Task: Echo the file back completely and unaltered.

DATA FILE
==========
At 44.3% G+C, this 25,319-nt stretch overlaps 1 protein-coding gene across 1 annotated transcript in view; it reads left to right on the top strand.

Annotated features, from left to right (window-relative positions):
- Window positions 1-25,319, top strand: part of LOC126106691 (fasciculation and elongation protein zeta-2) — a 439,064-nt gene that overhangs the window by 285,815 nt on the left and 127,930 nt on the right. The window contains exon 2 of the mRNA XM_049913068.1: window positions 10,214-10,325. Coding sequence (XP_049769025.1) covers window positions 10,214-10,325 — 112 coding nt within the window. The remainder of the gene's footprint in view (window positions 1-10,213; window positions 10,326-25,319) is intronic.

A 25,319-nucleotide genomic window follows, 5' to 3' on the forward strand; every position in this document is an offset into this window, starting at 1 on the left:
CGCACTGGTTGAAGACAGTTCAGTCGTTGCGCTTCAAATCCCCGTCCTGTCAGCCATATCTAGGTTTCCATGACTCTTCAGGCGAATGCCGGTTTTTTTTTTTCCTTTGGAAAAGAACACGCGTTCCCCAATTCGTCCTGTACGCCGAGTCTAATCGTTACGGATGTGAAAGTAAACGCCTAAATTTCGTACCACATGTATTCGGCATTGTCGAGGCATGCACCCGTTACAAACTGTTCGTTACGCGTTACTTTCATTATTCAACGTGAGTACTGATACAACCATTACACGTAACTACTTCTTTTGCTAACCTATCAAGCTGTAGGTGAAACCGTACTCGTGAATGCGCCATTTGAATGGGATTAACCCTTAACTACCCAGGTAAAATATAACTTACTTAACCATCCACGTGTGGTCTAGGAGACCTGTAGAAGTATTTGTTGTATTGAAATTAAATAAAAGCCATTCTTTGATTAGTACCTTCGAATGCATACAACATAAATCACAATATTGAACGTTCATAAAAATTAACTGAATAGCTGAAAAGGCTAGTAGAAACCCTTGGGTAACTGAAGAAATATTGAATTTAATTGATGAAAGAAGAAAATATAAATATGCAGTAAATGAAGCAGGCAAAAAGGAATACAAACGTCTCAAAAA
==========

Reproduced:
At 44.3% G+C, this 25,319-nt stretch overlaps 1 protein-coding gene across 1 annotated transcript in view; it reads left to right on the top strand.

Annotated features, from left to right (window-relative positions):
- Window positions 1-25,319, top strand: part of LOC126106691 (fasciculation and elongation protein zeta-2) — a 439,064-nt gene that overhangs the window by 285,815 nt on the left and 127,930 nt on the right. The window contains exon 2 of the mRNA XM_049913068.1: window positions 10,214-10,325. Coding sequence (XP_049769025.1) covers window positions 10,214-10,325 — 112 coding nt within the window. The remainder of the gene's footprint in view (window positions 1-10,213; window positions 10,326-25,319) is intronic.

A 25,319-nucleotide genomic window follows, 5' to 3' on the forward strand; every position in this document is an offset into this window, starting at 1 on the left:
CGCACTGGTTGAAGACAGTTCAGTCGTTGCGCTTCAAATCCCCGTCCTGTCAGCCATATCTAGGTTTCCATGACTCTTCAGGCGAATGCCGGTTTTTTTTTTTCCTTTGGAAAAGAACACGCGTTCCCCAATTCGTCCTGTACGCCGAGTCTAATCGTTACGGATGTGAAAGTAAACGCCTAAATTTCGTACCACATGTATTCGGCATTGTCGAGGCATGCACCCGTTACAAACTGTTCGTTACGCGTTACTTTCATTATTCAACGTGAGTACTGATACAACCATTACACGTAACTACTTCTTTTGCTAACCTATCAAGCTGTAGGTGAAACCGTACTCGTGAATGCGCCATTTGAATGGGATTAACCCTTAACTACCCAGGTAAAATATAACTTACTTAACCATCCACGTGTGGTCTAGGAGACCTGTAGAAGTATTTGTTGTATTGAAATTAAATAAAAGCCATTCTTTGATTAGTACCTTCGAATGCATACAACATAAATCACAATATTGAACGTTCATAAAAATTAACTGAATAGCTGAAAAGGCTAGTAGAAACCCTTGGGTAACTGAAGAAATATTGAATTTAATTGATGAAAGAAGAAAATATAAATATGCAGTAAATGAAGCAGGCAAAAAGGAATACAAACGTCTCAAAAA